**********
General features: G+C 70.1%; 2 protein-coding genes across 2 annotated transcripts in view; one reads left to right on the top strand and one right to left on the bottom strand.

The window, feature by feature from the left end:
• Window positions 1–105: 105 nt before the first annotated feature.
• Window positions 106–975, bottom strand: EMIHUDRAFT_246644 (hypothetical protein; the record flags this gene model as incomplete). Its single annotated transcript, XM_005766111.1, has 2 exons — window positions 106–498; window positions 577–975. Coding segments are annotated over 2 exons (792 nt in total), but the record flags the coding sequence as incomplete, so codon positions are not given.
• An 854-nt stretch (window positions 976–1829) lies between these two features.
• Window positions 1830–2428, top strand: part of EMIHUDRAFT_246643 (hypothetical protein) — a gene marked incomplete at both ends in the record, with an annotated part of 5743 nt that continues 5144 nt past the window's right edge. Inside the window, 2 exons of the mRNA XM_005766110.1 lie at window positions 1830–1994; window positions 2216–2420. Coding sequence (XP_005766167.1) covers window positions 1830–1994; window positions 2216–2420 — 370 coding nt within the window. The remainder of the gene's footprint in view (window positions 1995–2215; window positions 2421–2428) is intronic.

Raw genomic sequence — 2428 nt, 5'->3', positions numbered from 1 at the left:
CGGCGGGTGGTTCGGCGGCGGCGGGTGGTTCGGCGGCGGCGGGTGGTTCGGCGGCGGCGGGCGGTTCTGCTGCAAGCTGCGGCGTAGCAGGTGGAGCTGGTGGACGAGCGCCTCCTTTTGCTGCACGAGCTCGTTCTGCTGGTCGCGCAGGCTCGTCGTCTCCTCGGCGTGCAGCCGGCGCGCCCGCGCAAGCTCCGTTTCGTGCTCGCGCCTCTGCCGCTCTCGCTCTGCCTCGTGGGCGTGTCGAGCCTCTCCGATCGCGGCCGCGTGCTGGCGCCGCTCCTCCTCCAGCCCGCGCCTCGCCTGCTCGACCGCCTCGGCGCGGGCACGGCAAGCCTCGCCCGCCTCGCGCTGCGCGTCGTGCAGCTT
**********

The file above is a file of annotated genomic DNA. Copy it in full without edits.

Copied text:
General features: G+C 70.1%; 2 protein-coding genes across 2 annotated transcripts in view; one reads left to right on the top strand and one right to left on the bottom strand.

The window, feature by feature from the left end:
• Window positions 1–105: 105 nt before the first annotated feature.
• Window positions 106–975, bottom strand: EMIHUDRAFT_246644 (hypothetical protein; the record flags this gene model as incomplete). Its single annotated transcript, XM_005766111.1, has 2 exons — window positions 106–498; window positions 577–975. Coding segments are annotated over 2 exons (792 nt in total), but the record flags the coding sequence as incomplete, so codon positions are not given.
• An 854-nt stretch (window positions 976–1829) lies between these two features.
• Window positions 1830–2428, top strand: part of EMIHUDRAFT_246643 (hypothetical protein) — a gene marked incomplete at both ends in the record, with an annotated part of 5743 nt that continues 5144 nt past the window's right edge. Inside the window, 2 exons of the mRNA XM_005766110.1 lie at window positions 1830–1994; window positions 2216–2420. Coding sequence (XP_005766167.1) covers window positions 1830–1994; window positions 2216–2420 — 370 coding nt within the window. The remainder of the gene's footprint in view (window positions 1995–2215; window positions 2421–2428) is intronic.

Raw genomic sequence — 2428 nt, 5'->3', positions numbered from 1 at the left:
CGGCGGGTGGTTCGGCGGCGGCGGGTGGTTCGGCGGCGGCGGGTGGTTCGGCGGCGGCGGGCGGTTCTGCTGCAAGCTGCGGCGTAGCAGGTGGAGCTGGTGGACGAGCGCCTCCTTTTGCTGCACGAGCTCGTTCTGCTGGTCGCGCAGGCTCGTCGTCTCCTCGGCGTGCAGCCGGCGCGCCCGCGCAAGCTCCGTTTCGTGCTCGCGCCTCTGCCGCTCTCGCTCTGCCTCGTGGGCGTGTCGAGCCTCTCCGATCGCGGCCGCGTGCTGGCGCCGCTCCTCCTCCAGCCCGCGCCTCGCCTGCTCGACCGCCTCGGCGCGGGCACGGCAAGCCTCGCCCGCCTCGCGCTGCGCGTCGTGCAGCTT